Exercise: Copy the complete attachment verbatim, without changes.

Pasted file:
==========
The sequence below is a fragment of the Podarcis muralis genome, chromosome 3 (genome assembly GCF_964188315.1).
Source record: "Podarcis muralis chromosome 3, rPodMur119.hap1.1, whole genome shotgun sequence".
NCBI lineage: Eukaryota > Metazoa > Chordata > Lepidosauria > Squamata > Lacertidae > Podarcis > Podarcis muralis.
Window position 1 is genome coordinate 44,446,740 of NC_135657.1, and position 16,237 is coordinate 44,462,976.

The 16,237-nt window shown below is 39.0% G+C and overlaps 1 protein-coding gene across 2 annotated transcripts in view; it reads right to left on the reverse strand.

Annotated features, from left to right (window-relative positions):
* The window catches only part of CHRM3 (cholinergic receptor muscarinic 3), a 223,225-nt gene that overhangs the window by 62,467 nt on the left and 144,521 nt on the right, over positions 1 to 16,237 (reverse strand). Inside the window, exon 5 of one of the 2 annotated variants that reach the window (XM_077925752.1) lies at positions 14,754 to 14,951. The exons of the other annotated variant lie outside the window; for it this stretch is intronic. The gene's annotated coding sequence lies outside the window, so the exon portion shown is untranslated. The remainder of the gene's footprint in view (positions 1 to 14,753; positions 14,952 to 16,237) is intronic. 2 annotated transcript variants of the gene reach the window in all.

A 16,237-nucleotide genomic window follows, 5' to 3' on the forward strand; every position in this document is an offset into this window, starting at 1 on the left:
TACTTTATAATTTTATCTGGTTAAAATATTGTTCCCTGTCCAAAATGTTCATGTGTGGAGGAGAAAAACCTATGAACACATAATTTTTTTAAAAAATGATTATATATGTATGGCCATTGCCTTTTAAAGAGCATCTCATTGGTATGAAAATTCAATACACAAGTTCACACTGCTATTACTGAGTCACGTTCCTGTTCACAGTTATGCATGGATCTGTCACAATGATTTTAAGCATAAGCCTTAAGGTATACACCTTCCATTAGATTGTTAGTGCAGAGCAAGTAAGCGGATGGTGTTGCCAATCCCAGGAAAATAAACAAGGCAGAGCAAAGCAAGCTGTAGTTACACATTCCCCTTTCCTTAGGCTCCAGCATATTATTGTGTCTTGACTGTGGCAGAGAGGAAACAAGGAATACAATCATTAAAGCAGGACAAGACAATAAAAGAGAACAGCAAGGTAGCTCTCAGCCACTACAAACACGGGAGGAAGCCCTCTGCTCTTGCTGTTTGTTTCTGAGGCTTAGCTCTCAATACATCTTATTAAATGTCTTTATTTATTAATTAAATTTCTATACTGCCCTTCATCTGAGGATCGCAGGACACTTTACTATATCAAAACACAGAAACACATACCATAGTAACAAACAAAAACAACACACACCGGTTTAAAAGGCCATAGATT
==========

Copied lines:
The sequence below is a fragment of the Podarcis muralis genome, chromosome 3 (genome assembly GCF_964188315.1).
Source record: "Podarcis muralis chromosome 3, rPodMur119.hap1.1, whole genome shotgun sequence".
NCBI lineage: Eukaryota > Metazoa > Chordata > Lepidosauria > Squamata > Lacertidae > Podarcis > Podarcis muralis.
Window position 1 is genome coordinate 44,446,740 of NC_135657.1, and position 16,237 is coordinate 44,462,976.

The 16,237-nt window shown below is 39.0% G+C and overlaps 1 protein-coding gene across 2 annotated transcripts in view; it reads right to left on the reverse strand.

Annotated features, from left to right (window-relative positions):
* The window catches only part of CHRM3 (cholinergic receptor muscarinic 3), a 223,225-nt gene that overhangs the window by 62,467 nt on the left and 144,521 nt on the right, over positions 1 to 16,237 (reverse strand). Inside the window, exon 5 of one of the 2 annotated variants that reach the window (XM_077925752.1) lies at positions 14,754 to 14,951. The exons of the other annotated variant lie outside the window; for it this stretch is intronic. The gene's annotated coding sequence lies outside the window, so the exon portion shown is untranslated. The remainder of the gene's footprint in view (positions 1 to 14,753; positions 14,952 to 16,237) is intronic. 2 annotated transcript variants of the gene reach the window in all.

A 16,237-nucleotide genomic window follows, 5' to 3' on the forward strand; every position in this document is an offset into this window, starting at 1 on the left:
TACTTTATAATTTTATCTGGTTAAAATATTGTTCCCTGTCCAAAATGTTCATGTGTGGAGGAGAAAAACCTATGAACACATAATTTTTTTAAAAAATGATTATATATGTATGGCCATTGCCTTTTAAAGAGCATCTCATTGGTATGAAAATTCAATACACAAGTTCACACTGCTATTACTGAGTCACGTTCCTGTTCACAGTTATGCATGGATCTGTCACAATGATTTTAAGCATAAGCCTTAAGGTATACACCTTCCATTAGATTGTTAGTGCAGAGCAAGTAAGCGGATGGTGTTGCCAATCCCAGGAAAATAAACAAGGCAGAGCAAAGCAAGCTGTAGTTACACATTCCCCTTTCCTTAGGCTCCAGCATATTATTGTGTCTTGACTGTGGCAGAGAGGAAACAAGGAATACAATCATTAAAGCAGGACAAGACAATAAAAGAGAACAGCAAGGTAGCTCTCAGCCACTACAAACACGGGAGGAAGCCCTCTGCTCTTGCTGTTTGTTTCTGAGGCTTAGCTCTCAATACATCTTATTAAATGTCTTTATTTATTAATTAAATTTCTATACTGCCCTTCATCTGAGGATCGCAGGACACTTTACTATATCAAAACACAGAAACACATACCATAGTAACAAACAAAAACAACACACACCGGTTTAAAAGGCCATAGATT